Lambda functions in Python are also known as Anonymous functions (functions without a name). These functions replace the traditional user-defined functions having two or more lines with a simple one-line function.
Consider the below program that prints the square of a number using a function.
def square(a):return a * a #main() function res = square(6) print(res)
Here, a * a is a single expression. To execute this single expression, we had to write a function definition with the 'def' keyword, function name, parameters, and a return statement. But all these are not required if we implement the same using the lambda function.
So, let us move ahead and understand more about how these functions can be used.
Below is the syntax for the lambda function in Python.
lambda argument (s): expression
Just as you define a user-defined function using 'def' keyword, you need to define a lambda function using 'lambda' keyword. A lambda function can have 'n' number of arguments but only one expression.
Let us rewrite the above code using the lambda function and see how it works.
f = lambda a: a * a #Lambda function #main() function res = f(6) print(res)
Next, let us dive deep to understand where these lambda functions are used.
These functions are used for creating small, one-line anonymous functions without much coding effort. The real usage of the lambda functions can be known only when it is used as part of another function. Also, Lambda functions are very useful when working with map() and filter() functions.
Now, let us see how to use the lambda functions with map() and filter() functions.
map() function executes another user-defined function for each element in an iterator. To do this it takes two arguments. One is user-defined function and another is an iterator. Below is the example, in which map() function executes the user-defined function len() for two elements of the iterator.
def func(a):return len(a) #main() function list1 = ["FACE Prep", "Python"] res = map(func, list1) print(list(res))
Output: [9, 6]
Now, let us rewrite the same code using the lambda function.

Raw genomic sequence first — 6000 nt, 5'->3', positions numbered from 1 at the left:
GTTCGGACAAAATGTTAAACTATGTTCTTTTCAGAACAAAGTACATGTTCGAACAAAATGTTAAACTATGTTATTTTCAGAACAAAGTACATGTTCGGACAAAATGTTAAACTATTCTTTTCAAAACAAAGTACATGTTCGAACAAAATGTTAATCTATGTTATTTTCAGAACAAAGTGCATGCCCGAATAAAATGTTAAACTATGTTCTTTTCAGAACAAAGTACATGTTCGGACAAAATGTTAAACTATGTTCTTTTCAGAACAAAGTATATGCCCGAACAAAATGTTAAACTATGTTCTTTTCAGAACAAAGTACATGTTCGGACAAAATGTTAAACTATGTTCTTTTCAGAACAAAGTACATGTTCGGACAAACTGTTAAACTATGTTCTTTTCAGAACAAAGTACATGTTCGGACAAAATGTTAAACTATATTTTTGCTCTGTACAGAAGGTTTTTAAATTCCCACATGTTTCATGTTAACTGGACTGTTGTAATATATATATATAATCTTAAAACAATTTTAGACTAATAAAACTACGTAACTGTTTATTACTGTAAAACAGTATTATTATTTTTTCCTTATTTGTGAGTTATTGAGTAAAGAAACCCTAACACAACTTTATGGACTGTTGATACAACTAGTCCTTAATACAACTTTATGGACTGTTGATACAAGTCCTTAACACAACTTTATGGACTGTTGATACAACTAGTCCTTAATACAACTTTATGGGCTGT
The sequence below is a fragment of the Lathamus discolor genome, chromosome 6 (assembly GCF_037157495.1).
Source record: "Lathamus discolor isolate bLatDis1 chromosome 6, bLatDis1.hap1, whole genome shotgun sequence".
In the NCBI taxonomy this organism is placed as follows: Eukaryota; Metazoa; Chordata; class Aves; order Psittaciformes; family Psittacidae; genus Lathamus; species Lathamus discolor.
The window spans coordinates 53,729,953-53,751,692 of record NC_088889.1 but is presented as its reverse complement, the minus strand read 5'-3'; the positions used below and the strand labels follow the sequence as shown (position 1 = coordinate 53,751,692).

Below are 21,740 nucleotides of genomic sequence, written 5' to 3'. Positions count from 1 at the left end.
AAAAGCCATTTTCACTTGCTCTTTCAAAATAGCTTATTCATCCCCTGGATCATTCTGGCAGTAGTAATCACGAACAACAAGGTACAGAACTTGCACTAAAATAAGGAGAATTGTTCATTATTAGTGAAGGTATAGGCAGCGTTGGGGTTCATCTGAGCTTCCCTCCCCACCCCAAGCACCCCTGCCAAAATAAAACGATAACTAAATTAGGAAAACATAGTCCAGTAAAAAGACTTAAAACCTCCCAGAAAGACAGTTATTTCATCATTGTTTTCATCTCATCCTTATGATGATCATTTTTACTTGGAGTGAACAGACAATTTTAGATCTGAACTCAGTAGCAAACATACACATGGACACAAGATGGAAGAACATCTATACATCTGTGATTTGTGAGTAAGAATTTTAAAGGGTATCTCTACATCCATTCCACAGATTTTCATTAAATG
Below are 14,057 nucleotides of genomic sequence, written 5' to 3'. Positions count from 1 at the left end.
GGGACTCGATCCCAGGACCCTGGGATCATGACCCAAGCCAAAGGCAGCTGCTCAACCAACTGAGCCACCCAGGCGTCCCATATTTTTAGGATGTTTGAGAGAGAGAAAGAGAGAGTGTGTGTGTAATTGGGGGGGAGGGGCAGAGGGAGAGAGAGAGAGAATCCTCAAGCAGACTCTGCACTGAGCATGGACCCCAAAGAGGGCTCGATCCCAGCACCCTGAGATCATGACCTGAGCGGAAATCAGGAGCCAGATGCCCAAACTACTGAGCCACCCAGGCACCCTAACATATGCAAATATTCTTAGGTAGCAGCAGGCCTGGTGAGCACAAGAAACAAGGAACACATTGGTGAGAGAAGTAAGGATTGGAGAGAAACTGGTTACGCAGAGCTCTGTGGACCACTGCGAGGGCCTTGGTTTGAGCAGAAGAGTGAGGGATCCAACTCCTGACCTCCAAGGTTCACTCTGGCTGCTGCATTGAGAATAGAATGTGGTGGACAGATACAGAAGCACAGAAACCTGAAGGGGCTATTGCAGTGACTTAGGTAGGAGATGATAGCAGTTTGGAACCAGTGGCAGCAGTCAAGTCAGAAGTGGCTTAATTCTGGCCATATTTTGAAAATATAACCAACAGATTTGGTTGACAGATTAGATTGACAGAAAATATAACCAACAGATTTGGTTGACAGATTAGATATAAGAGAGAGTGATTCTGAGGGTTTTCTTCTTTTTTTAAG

list1 = ["FACE Prep", "Python"] res = map(lambda a: len(a), list1) print(list(res))
Output: [9, 6]
filter() function filters the given iterator with the help of a function. Consider the below-given example where filter() function filters and prints even numbers of the given iterator using a user-defined function.
def func(a):if(a % 2 == 0): return a #main() function list1 = [12, 5, 18, 22, 97, 44] res = filter(func, list1) print(list(res))
Output: [12, 18, 22, 44]
Below is the same above code implemented using the lambda function.
list1 = [12, 5, 18, 22, 97, 44] res = list(filter(lambda a: (a % 2 == 0) , list1)) print(res)
Output: [12, 18, 22, 44]
You can observe that the number of lines of code implemented using the lambda function is less when compared to the traditional way of coding.
Let us see more lambda functions examples to understand them better.
First, let us see how to write a lambda function to add two numbers. As we already discussed, the lambda function can have more than one argument. To add two numbers, we need two arguments. Those two arguments have to be written after the 'lambda' keyword as comma-separated without any round brackets.
f = lambda a, b: a + b #main() function res = f(6, 4) print(res)
Consider the below-given code where the built-in function 'format' formats the given input number to a hexadecimal value.
#Lambda function to format the given input number to a hexadecimal value f = lambda a: format(a, 'x') #main() function res = f(12) print(res)
1) What are lambda functions in Python?
Lambda functions are also called Anonymous functions which are used to write small, one-line functions. These functions are mainly implemented along with built-in functions in Python.
2) Are lambda functions faster in Python?
Yes, creating a function with lambda is faster than creating it using the traditional way. But, you need to be careful while writing the lambda functions.